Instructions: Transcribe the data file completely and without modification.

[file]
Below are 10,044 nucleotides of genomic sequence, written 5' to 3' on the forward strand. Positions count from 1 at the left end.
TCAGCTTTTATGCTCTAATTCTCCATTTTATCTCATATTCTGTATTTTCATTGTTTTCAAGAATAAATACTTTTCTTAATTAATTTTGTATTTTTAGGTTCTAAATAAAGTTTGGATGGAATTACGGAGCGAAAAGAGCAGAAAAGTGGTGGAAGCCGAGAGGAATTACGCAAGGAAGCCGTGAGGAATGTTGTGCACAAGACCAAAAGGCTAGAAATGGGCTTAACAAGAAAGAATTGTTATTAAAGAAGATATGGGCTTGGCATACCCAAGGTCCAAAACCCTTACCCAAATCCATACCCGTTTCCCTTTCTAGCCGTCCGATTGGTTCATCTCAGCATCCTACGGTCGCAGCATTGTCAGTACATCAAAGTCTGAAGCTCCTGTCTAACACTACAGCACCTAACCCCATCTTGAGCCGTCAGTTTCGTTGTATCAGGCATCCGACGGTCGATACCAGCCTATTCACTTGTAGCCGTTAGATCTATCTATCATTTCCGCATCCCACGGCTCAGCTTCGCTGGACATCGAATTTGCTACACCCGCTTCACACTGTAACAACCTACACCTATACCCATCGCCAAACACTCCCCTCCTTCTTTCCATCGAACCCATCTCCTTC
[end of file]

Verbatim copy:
Below are 10,044 nucleotides of genomic sequence, written 5' to 3' on the forward strand. Positions count from 1 at the left end.
TCAGCTTTTATGCTCTAATTCTCCATTTTATCTCATATTCTGTATTTTCATTGTTTTCAAGAATAAATACTTTTCTTAATTAATTTTGTATTTTTAGGTTCTAAATAAAGTTTGGATGGAATTACGGAGCGAAAAGAGCAGAAAAGTGGTGGAAGCCGAGAGGAATTACGCAAGGAAGCCGTGAGGAATGTTGTGCACAAGACCAAAAGGCTAGAAATGGGCTTAACAAGAAAGAATTGTTATTAAAGAAGATATGGGCTTGGCATACCCAAGGTCCAAAACCCTTACCCAAATCCATACCCGTTTCCCTTTCTAGCCGTCCGATTGGTTCATCTCAGCATCCTACGGTCGCAGCATTGTCAGTACATCAAAGTCTGAAGCTCCTGTCTAACACTACAGCACCTAACCCCATCTTGAGCCGTCAGTTTCGTTGTATCAGGCATCCGACGGTCGATACCAGCCTATTCACTTGTAGCCGTTAGATCTATCTATCATTTCCGCATCCCACGGCTCAGCTTCGCTGGACATCGAATTTGCTACACCCGCTTCACACTGTAACAACCTACACCTATACCCATCGCCAAACACTCCCCTCCTTCTTTCCATCGAACCCATCTCCTTC